Caveat: I need to add that even if your loved one doesn’t a) recognize you, and b) can’t quantify the passage of time, you are still a wonderful addition to that person’s life. No staff caregiver can take your place when it comes to providing a loving presence for your Mom who lives in a facility. Just being there with a smile, a hug, and speaking words of compassion can do wonders towards brightening Mom’s day.
The long-distance caregiver.
My biggest role as a caregiver was that which I performed long distance for my father who lived in a dementia unit in a Southern Oregon assisted living facility. I felt like I was doing something truly valuable for him while I was there but as soon as I boarded the plane for Seattle the guilt enveloped me. Usually, the first night of my return was spent crying because I felt I had been impatient with him, or I acted flustered when I had to answer a question that my father had already asked me no less than two dozen times prior. I relived every moment of my visit, criticizing this and that about what I did, or didn’t do. I was a wreck. I had to talk myself into believing that dad did have a good time and dad was genuinely happy to see me, and by golly, I didn’t do that bad of a job as a caregiver daughter.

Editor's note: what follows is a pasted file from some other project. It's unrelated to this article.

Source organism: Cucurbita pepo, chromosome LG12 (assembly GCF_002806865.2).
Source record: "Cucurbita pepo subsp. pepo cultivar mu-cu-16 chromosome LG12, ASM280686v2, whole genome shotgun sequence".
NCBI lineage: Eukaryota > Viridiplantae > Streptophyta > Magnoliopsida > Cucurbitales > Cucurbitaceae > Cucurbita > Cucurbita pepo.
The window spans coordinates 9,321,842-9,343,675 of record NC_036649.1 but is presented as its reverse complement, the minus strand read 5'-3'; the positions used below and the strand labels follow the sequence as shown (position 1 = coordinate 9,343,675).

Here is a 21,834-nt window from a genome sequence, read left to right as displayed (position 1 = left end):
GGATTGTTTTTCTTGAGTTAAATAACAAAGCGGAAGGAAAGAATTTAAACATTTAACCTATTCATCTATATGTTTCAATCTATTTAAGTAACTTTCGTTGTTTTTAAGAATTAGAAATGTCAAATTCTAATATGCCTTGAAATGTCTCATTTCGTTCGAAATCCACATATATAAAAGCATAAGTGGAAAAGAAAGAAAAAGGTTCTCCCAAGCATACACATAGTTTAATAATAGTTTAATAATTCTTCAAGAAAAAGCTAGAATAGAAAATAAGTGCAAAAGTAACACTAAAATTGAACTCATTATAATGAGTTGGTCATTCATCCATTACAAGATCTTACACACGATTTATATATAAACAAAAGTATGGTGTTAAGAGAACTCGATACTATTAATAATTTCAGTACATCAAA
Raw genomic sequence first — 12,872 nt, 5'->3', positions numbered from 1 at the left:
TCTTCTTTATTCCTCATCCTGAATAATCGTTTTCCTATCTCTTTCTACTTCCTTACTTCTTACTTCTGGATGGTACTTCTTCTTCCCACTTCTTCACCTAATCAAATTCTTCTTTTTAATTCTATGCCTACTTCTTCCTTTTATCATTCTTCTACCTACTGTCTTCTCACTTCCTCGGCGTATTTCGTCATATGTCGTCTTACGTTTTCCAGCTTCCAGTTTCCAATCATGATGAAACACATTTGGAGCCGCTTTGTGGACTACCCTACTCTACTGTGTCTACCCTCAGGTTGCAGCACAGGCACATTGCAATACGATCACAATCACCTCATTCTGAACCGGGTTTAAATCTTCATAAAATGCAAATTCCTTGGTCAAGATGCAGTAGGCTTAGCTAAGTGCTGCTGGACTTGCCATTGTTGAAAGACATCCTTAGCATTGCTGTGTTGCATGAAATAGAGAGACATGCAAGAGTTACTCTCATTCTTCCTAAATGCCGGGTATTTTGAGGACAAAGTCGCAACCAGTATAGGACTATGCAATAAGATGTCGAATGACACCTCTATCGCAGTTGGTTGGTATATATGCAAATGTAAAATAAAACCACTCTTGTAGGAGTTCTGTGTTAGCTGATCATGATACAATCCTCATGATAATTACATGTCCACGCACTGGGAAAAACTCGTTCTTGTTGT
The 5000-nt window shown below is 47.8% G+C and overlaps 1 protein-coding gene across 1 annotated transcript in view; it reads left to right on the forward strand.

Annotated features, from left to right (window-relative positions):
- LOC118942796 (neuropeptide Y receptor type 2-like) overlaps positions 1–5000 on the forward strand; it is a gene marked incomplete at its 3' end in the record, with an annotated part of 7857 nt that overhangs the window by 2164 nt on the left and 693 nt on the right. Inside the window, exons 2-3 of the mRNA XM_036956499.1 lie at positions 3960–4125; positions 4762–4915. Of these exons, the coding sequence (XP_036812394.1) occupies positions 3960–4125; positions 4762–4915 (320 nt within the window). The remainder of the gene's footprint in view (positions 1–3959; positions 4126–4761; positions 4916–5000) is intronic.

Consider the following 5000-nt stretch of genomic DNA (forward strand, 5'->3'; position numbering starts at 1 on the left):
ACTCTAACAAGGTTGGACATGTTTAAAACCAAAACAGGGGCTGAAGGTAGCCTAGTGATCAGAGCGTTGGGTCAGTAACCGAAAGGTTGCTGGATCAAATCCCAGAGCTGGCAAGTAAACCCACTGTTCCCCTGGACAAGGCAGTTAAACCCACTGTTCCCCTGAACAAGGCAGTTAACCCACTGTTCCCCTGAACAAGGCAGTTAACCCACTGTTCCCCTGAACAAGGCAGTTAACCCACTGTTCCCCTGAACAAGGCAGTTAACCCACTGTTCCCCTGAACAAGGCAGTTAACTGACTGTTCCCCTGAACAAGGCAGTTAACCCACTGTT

I could then relax knowing that he was being well-cared for in my absence; my visits augmented that care, and I could rest on that fact rather than falling back on my guilt. The NY Times article, Being There and Far Away sheds some light on the long distance caregiver’s experience. I hope you’ll take the time to read the article as I believe it will touch on some topics that all caregivers may experience.
As I mentioned in my Blog entry, Deathbed Promises and How to Fulfill Them take a deep breath and shed the mantle of guilt you’re wearing. It doesn’t do you any good and it gets in the way of you being the best caregiver you can be. Cut yourself some slack and don’t be so hard on yourself.